Mother Language Day represents the day in 1952 when students in Dhaka, demonstrating for recognition of their language, Bengali, were shot and killed leading to the independence movement of present day Bangladesh. February 21st was adopted by UNESCO as Mother Language Day for this reason and has been observed annually since 2009. Mother Language Day is therefore particularly relevant to the situation in Tibet.
Tibet Support Group Grampian and Aberdeen Multicultural Centre held a joint celebration of Mother Language Day with an afternoon of songs in different languages and music and dance from different traditions.
Performances included songs in Tibetan, Gaelic, Bengali, Hindi, and Doric.
|Youdon Lhamo singing Tibetan songs||Listening to the performances||Dr. Bahakti Majumdar. World view of loss of Mother Languages|
|Gilcomstoun School singing Gaelic Songs||Dr. Martin Mills Tibet Support Group Grampian. Tibetan Language under threat||Elizabeth Crystal singing a Bothy Ballad|
|Laying Flowers at Shaheed Minar International Mother Language Day Symbol||Marsaili McLeod singing Gaelic Waulkingand Love Songs||Aberdeen Bengali School singing Burns in Bengali, Hindi and Doric|
Lord Provost with Anamul Haque Chowdhury, Bengali Community Leader
|Neil McKay, Piper||
On Sunday the 16th of March 2014, Edinburgh Tibet Society staged their annual march to commemorate the uprising of 1959 against the Communist military occupation of Tibet. Protesters gathered around 2pm at the foot of The Mound for a session of chanting and protest. From there, the assembled protesters marched East along Princes Street, then to Haymarket, and finally to Murrayfield and the Chinese Consulate building. The march was accompanied by very enthusiastic chanting of slogans demanding an end to the abuses committed in tibet, and a return of governing power over Tibet to the Tibetan people. More..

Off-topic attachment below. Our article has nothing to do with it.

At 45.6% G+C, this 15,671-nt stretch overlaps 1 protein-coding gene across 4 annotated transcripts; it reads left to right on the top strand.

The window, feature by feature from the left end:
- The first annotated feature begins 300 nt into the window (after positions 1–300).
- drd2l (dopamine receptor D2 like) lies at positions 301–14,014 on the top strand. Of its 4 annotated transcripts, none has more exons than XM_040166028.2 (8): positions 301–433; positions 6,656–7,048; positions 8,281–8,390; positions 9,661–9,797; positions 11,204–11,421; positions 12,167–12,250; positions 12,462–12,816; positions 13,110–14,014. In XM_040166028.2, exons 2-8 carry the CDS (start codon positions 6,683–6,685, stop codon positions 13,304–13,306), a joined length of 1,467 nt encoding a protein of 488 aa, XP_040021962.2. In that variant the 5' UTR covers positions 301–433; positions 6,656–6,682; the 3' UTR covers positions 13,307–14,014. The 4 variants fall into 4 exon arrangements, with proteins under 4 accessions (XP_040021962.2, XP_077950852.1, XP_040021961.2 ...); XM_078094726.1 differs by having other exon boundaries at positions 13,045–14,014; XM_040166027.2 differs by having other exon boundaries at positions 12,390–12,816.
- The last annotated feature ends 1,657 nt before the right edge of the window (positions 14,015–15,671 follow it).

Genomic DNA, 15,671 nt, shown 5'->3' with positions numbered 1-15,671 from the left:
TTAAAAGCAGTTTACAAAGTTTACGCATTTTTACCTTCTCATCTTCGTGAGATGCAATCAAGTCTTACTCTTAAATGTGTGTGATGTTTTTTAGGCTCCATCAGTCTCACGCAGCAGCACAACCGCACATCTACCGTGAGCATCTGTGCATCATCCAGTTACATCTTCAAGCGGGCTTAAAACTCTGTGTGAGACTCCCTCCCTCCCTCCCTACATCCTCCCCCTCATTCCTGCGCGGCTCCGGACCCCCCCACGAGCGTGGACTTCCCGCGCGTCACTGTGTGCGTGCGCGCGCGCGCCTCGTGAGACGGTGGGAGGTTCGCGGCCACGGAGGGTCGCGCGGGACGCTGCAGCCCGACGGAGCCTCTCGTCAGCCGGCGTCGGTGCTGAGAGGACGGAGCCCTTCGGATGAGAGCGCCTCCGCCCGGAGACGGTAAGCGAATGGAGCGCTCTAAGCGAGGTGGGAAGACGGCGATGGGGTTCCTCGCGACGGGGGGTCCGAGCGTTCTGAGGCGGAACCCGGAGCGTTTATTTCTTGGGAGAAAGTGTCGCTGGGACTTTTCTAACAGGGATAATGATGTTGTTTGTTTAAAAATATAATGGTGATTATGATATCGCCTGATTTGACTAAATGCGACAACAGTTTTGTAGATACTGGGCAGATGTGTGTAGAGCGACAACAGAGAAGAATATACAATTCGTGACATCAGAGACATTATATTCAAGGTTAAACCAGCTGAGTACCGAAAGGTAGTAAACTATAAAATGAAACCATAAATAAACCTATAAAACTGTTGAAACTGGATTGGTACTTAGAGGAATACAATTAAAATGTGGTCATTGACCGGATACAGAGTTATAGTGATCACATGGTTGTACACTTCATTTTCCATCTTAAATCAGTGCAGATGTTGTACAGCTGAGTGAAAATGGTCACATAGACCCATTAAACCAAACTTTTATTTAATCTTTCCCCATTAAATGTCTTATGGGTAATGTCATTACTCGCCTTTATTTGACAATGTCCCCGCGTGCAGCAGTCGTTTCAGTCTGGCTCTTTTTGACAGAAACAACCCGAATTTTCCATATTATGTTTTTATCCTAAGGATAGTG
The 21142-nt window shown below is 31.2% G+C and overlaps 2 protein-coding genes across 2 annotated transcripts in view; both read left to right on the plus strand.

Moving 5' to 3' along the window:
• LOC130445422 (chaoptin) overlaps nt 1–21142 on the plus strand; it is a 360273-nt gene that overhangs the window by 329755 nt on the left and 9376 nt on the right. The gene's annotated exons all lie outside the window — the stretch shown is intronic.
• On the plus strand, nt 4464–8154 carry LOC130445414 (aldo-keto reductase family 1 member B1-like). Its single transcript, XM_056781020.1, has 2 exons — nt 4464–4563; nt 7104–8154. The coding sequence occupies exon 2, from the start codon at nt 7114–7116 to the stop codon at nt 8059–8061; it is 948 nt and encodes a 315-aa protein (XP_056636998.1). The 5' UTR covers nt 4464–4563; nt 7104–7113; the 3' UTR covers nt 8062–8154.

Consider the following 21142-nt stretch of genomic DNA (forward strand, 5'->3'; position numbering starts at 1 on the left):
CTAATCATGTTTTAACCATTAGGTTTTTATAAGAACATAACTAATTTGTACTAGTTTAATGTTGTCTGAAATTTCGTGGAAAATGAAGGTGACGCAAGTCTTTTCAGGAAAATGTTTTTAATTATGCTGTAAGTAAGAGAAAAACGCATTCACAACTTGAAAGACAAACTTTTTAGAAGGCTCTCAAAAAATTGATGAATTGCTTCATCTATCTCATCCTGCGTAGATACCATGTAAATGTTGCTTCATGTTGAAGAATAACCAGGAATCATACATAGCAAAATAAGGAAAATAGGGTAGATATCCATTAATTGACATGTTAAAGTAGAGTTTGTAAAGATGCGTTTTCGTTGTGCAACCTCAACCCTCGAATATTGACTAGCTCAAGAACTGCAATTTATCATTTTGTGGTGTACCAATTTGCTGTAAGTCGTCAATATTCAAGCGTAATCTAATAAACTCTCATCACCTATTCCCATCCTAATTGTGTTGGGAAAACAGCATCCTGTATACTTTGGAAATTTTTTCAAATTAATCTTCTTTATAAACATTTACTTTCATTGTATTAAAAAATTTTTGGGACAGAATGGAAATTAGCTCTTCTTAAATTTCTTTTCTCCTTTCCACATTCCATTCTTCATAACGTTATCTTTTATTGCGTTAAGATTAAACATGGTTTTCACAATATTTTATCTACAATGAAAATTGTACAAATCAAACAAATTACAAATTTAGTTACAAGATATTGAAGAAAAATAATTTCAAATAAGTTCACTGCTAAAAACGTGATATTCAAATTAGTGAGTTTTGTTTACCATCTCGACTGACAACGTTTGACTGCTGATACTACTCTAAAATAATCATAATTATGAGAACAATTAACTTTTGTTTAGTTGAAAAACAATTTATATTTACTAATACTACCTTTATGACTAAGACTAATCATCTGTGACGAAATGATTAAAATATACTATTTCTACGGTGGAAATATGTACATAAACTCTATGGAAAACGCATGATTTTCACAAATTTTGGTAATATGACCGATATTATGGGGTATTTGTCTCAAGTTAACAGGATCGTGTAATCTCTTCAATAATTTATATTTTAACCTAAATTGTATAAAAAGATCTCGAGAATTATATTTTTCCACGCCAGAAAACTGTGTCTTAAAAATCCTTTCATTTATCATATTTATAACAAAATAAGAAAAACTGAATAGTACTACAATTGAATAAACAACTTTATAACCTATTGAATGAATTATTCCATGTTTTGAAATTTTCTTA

There was a packed roomful of at least fifty people. Because of the subject matter, publicity for the talk had focussed on students at Robert Gordon's University Nursing School, including those training to be midwives, and it was clear they formed the majority of those present. There was also a large collection of pre-1959 photos and a display of Tibetan boots and nomadic dress and many other articles. Tibet Support Group Grampian has been collecting for the charity over the last few months in Aberdeen and Banchory, raising £550. A further £270 was collected at the Talk which, considering most of the audience were students, represents a particularly generous amount. Together with a further donation of £100 we have raised £920 for Nomadic Survival.
The talk looked at the subject of Self –Immolations in Tibet. 108 self-immolations had taken place since 2009. The subject was treated in depth, the talk lasting some two hours. Some of the salient points were:
1. Self- immolators do not take this action lightly, it is appalligly painful. The pictures illustrating the talk were particularly distressing.
2. Only a very few self-immolations have taken place outside Tibet and nearly all have taken place in the Tibetan areas of Kham and Amdo rather than U’tsang, the Tibetan Autonomous Region. Testaments from these protesters are addressed to fellow Tibetans, not the international community. Tibetans in Tibet seem to have given up on the International Community and the Tibetans in Exile finding a solution.